• Participatory Research is... “ ...a self-conscious way of empowering people to take effective action toward improving conditions in their lives.” Park, P. (1993) “What is Participatory Research?” Voices of Change. Toronto: OISE Press A Systematic investigation That actively involves people in a mutual learning process
  • Participatory Research is... “ ...a self-conscious way of empowering people to take effective action toward improving conditions in their lives.” Park, P. (1993) “What is Participatory Research?” Voices of Change. Toronto: OISE Press A Systematic investigation That actively involves people in a mutual learning process For the purpose of social action conducive to their health or quality of life.
  • Participatory Research is... “ ...a self-conscious way of empowering people to take effective action toward improving conditions in their lives.” Park, P. (1993) “What is Participatory Research?” Voices of Change. Toronto: OISE Press A Systematic investigation That actively involves people in a mutual learning process For the purpose of social action conducive to their health or quality of life. new services, resource allocation, regulation or policy
  • Benefits of Participatory Research
  • Benefits of Participatory Research Combines Research+Education+Action
  • Benefits of Participatory Research Combines Research+Education+Action Can match resources with the perceived and actual needs of communities
  • Benefits of Participatory Research Combines Research+Education+Action Can match resources with the perceived and actual needs of communities Places research into a realistic community context
  • Benefits of Participatory Research Combines Research+Education+Action Can match resources with the perceived and actual needs of communities Places research into a realistic community context Align communities with the existing health resources and scientific knowledge
  • Some Other Names
  • Some Other Names Participatory Action Research (PAR)
  • Some Other Names Participatory Action Research (PAR) Action Research
  • Some Other Names Participatory Action Research (PAR) Action Research Participative Research
  • Some Other Names Participatory Action Research (PAR) Action Research Participative Research Collaborative Inquiry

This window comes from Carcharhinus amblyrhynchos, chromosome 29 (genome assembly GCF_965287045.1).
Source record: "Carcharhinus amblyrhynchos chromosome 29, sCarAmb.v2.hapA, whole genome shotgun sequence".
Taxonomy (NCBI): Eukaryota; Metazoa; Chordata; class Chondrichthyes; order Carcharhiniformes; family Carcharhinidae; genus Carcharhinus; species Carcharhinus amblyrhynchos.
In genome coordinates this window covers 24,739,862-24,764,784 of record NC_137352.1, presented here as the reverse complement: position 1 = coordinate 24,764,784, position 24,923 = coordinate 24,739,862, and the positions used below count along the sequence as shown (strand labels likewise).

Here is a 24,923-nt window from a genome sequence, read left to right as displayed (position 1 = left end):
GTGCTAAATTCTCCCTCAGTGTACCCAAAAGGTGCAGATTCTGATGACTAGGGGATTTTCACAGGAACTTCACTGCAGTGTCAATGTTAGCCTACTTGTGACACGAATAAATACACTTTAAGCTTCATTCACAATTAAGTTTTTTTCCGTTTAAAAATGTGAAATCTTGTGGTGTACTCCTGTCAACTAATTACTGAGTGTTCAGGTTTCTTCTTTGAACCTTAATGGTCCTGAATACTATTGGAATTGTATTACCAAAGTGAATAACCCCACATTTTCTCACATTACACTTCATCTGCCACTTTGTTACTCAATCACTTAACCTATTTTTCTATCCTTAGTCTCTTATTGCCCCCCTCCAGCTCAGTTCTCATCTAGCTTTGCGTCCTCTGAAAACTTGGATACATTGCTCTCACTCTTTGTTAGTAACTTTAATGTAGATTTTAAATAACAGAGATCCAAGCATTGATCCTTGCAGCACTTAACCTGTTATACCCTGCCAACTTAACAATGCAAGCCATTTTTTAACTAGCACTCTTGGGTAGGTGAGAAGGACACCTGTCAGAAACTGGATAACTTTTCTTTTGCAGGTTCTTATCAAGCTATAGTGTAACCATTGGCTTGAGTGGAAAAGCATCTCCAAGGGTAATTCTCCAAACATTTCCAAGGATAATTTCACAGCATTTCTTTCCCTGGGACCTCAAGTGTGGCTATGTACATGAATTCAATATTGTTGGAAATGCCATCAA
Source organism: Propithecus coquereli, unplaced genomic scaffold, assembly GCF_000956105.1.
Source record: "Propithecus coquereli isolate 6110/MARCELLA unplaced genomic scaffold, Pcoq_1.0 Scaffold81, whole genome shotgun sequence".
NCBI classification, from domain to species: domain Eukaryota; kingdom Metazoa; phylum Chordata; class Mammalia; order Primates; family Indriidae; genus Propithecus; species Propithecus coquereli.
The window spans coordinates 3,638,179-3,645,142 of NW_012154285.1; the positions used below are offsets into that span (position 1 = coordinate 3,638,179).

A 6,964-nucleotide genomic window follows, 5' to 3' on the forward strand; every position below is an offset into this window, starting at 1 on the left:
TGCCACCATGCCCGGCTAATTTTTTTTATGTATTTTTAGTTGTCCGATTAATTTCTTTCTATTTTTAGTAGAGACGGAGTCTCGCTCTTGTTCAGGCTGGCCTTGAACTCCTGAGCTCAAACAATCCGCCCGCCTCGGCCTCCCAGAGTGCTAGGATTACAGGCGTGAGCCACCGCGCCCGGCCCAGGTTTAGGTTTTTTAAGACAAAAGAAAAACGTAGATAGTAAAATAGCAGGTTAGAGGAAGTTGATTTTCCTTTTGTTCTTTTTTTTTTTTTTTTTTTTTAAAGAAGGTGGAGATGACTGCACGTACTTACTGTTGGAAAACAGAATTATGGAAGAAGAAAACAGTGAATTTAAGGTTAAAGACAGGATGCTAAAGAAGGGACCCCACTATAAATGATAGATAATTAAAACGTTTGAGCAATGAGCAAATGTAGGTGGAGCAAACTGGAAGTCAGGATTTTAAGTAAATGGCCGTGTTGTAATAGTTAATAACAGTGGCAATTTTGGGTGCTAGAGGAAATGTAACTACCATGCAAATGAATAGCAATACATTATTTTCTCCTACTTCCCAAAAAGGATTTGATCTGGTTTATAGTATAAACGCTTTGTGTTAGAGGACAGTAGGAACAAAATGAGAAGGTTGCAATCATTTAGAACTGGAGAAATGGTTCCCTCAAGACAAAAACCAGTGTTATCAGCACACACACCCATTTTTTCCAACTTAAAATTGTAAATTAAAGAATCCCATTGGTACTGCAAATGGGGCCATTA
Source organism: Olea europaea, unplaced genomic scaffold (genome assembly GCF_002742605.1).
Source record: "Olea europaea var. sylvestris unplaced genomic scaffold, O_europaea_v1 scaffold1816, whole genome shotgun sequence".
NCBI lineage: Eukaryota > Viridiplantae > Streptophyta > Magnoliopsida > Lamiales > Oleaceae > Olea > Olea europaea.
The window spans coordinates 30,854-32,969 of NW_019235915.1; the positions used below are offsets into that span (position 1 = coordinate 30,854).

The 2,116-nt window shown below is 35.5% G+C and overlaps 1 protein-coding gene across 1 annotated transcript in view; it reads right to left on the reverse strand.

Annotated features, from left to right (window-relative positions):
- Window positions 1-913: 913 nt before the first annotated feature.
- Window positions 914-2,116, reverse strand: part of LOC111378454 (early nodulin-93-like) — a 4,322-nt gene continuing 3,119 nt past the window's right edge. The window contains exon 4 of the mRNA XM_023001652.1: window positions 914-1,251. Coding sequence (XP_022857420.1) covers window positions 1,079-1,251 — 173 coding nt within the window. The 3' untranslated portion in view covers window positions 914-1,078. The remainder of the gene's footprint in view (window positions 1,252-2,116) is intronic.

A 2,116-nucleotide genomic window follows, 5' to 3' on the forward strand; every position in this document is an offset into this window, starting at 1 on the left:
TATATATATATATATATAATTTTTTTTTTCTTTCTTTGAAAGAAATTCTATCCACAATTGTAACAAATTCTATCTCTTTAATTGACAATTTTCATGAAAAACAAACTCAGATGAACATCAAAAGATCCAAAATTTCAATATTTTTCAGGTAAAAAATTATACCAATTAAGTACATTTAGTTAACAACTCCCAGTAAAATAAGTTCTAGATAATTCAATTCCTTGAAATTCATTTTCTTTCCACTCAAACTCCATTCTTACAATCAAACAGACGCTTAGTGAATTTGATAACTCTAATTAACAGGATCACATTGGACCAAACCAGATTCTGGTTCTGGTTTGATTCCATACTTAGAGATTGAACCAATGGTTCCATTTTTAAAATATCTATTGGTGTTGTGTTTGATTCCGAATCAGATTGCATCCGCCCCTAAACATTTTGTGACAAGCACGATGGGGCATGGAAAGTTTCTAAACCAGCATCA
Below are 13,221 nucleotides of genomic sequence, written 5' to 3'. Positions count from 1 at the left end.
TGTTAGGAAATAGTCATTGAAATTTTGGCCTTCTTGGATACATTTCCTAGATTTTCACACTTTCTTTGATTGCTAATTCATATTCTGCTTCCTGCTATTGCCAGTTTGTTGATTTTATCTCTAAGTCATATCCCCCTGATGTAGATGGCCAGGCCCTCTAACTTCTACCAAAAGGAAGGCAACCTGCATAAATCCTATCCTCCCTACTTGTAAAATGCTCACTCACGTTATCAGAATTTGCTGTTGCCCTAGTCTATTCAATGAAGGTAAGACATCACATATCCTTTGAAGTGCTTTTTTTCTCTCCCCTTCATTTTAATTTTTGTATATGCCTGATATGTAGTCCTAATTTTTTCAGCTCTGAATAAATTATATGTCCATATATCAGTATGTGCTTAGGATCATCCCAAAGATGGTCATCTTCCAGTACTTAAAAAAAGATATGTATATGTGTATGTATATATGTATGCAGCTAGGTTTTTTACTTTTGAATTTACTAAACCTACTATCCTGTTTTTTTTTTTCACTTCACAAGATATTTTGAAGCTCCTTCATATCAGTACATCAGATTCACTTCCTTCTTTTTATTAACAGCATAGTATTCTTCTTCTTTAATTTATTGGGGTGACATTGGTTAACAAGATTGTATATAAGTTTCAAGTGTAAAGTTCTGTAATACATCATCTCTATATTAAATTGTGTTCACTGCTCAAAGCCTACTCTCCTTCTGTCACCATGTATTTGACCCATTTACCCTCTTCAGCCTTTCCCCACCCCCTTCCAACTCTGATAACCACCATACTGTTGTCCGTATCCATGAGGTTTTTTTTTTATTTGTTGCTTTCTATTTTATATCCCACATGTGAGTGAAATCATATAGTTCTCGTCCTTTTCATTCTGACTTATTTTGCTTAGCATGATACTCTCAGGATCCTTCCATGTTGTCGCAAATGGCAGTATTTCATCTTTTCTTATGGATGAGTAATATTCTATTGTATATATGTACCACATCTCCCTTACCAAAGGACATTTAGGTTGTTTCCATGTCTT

• Some Other Names Participatory Action Research (PAR) Action Research Participative Research Collaborative Inquiry Emancipatory Research
  • Some Other Names Participatory Action Research (PAR) Action Research Participative Research Collaborative Inquiry Emancipatory Research Participatory Rural Appraisal (PRA)
  • How much participation? Least Participation Most Participation Laboratory Research Community Action
  • Origin of the Research Question
  • Origin of the Research Question • Did the original idea for the research project come from someone in the community?
  • Origin of the Research Question • Did the original idea for the research project come from someone in the community? • Is the research question or issue supported by members of the community?
  • Purpose of the Research
  • Purpose of the Research • Is the purpose of the research to facilitate the empowerment of individuals, groups or the community?
  • Purpose of the Research • Is the purpose of the research to facilitate the empowerment of individuals, groups or the community? • Will the project help participants (and others) to deal with factors that influence their health and that of their community
  • Involving People
  • Involving People • What the types of people will be involved?
  • Involving People • What the types of people will be involved? • Do participants have experience with the issue of interest?
  • Involving People • What the types of people will be involved? • Do participants have experience with the issue of interest? • Do interested community members have opportunities to participate?
  • Involving People • What the types of people will be involved? • Do participants have experience with the issue of interest? • Do interested community members have opportunities to participate? • Have barriers to participation been identified?
  • Involving People • What the types of people will be involved? • Do participants have experience with the issue of interest? • Do interested community members have opportunities to participate? • Have barriers to participation been identified? • Have you given special attention to groups or individuals who have been under-represented in the past?
  • Involving People • What the types of people will be involved? • Do participants have experience with the issue of interest? • Do interested community members have opportunities to participate? • Have barriers to participation been identified? • Have you given special attention to groups or individuals who have been under-represented in the past? • How will participants contribute to the project?